Regarding David Brook's column Why Men Fail:
Although I have been reading these arguments for a long time, and I am not interested in questioning them, one item irked me. It is that women who leave financial firms do better than men. I have read studies of this issue, and it partially stems from the fact that women rely on external networks, while men tend to have strong internal networks.
As an aside, economic inequality has been increasing for as long as men have been becoming social/economic laggards, and like many social issues, I wonder how much is attributable to something larger than men themselves. As an example, people cite obesity causes and cures, without realizing that obesity correlates with inequality at about .7, a very large relationship. This correlation points to potential causes that are so large and beyond the control of individuals. It is possible that growing inequality more heavily impacts men, regardless of the causes attributed to individuals.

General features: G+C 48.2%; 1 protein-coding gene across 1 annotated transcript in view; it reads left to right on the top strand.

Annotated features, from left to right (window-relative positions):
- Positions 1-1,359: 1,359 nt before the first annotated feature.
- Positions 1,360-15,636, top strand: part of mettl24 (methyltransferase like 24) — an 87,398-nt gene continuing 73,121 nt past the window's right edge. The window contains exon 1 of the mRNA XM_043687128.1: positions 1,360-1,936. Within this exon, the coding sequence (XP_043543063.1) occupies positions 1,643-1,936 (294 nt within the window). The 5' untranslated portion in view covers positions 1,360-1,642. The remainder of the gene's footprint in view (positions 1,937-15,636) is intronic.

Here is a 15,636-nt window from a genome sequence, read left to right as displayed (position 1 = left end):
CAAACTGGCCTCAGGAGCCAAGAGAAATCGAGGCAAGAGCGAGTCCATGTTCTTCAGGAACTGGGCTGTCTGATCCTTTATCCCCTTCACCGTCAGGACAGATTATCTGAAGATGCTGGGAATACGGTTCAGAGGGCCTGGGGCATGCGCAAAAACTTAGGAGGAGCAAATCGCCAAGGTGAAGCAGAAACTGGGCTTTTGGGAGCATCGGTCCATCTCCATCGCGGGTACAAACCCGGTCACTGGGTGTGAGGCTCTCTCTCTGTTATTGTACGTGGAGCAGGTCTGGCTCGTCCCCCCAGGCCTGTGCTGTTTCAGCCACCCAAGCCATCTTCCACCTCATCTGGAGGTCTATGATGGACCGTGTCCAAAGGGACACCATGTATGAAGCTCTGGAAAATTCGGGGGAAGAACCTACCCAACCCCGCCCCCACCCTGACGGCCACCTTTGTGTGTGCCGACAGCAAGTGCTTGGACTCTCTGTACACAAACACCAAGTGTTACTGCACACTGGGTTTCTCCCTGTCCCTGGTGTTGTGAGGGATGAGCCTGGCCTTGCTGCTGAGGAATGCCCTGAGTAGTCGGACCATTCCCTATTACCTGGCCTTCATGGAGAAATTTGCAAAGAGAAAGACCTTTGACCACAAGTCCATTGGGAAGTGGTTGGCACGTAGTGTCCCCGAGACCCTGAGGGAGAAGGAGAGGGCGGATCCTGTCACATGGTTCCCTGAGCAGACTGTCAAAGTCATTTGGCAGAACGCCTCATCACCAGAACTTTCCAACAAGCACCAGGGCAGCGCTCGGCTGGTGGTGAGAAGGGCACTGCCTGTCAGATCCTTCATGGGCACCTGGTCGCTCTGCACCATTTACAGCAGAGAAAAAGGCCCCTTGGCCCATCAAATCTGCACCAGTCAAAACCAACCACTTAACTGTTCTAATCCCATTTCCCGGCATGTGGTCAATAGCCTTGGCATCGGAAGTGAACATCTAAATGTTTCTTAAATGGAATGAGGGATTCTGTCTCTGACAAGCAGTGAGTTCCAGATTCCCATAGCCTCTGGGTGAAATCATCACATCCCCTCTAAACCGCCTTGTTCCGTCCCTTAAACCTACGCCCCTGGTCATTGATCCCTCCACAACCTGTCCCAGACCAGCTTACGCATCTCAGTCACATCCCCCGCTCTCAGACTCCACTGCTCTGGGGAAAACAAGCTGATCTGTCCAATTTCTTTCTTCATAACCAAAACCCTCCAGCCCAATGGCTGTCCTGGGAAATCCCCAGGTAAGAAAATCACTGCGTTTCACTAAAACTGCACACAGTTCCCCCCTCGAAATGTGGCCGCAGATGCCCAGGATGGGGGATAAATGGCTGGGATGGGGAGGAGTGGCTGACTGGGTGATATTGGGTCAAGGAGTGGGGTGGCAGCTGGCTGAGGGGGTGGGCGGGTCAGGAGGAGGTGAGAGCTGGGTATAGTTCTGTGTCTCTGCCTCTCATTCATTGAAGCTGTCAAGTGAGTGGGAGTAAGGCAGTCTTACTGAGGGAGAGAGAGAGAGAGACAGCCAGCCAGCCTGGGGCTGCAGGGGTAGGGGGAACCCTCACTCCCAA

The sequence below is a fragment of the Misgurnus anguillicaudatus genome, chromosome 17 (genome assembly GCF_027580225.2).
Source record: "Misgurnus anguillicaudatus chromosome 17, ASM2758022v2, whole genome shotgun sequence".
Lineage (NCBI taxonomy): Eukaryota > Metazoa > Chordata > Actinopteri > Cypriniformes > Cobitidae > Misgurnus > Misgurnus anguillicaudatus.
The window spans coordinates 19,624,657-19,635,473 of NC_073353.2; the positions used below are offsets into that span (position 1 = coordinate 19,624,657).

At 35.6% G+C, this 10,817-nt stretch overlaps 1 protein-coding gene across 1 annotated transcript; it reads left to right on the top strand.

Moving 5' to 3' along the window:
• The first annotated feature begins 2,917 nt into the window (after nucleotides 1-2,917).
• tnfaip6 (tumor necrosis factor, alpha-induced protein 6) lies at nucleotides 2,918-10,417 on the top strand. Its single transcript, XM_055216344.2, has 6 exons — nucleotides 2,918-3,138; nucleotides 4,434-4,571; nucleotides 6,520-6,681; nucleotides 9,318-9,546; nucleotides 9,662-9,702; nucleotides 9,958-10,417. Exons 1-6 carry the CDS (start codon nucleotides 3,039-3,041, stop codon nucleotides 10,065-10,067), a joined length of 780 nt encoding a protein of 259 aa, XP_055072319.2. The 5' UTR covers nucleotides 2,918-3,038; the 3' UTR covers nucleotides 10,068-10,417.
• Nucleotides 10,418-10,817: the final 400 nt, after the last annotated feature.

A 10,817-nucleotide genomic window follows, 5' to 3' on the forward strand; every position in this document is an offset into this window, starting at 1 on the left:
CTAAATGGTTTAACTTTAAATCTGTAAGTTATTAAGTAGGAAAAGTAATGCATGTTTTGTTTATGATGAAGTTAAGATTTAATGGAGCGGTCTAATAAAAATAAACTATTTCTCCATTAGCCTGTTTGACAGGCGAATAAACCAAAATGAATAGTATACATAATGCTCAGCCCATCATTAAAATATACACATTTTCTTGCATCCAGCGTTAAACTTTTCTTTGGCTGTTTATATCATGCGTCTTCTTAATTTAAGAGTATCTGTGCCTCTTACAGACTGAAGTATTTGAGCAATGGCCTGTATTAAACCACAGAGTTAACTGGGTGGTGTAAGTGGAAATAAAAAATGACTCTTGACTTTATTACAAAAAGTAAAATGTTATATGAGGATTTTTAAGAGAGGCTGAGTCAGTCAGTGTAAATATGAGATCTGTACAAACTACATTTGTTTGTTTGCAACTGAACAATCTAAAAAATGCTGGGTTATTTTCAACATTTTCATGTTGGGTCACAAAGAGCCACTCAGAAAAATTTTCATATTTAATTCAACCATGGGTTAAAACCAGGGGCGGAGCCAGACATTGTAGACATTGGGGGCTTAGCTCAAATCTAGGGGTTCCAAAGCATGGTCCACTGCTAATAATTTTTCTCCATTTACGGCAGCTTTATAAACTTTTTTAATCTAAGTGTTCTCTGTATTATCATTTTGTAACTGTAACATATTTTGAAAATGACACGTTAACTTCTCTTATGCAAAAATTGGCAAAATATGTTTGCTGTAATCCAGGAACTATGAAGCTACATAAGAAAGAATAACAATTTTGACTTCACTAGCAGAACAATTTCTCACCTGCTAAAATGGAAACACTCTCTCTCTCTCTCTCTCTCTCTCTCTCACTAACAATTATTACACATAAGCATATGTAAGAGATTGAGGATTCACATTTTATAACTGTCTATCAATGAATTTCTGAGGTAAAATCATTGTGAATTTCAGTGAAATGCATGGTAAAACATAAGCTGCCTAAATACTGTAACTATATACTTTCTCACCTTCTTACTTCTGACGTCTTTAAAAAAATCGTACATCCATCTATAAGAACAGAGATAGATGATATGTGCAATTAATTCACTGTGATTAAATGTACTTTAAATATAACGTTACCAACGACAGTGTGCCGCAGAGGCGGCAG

- Does this kind of gender disenfranchisement exist in all WEIRD (Western, educated, industrialized, rich, democratic) countries?
- Is there some degree of correlation between economic inequality and male 'failure'?
- If not economic inequality, is there some larger-than-individual social factor at play?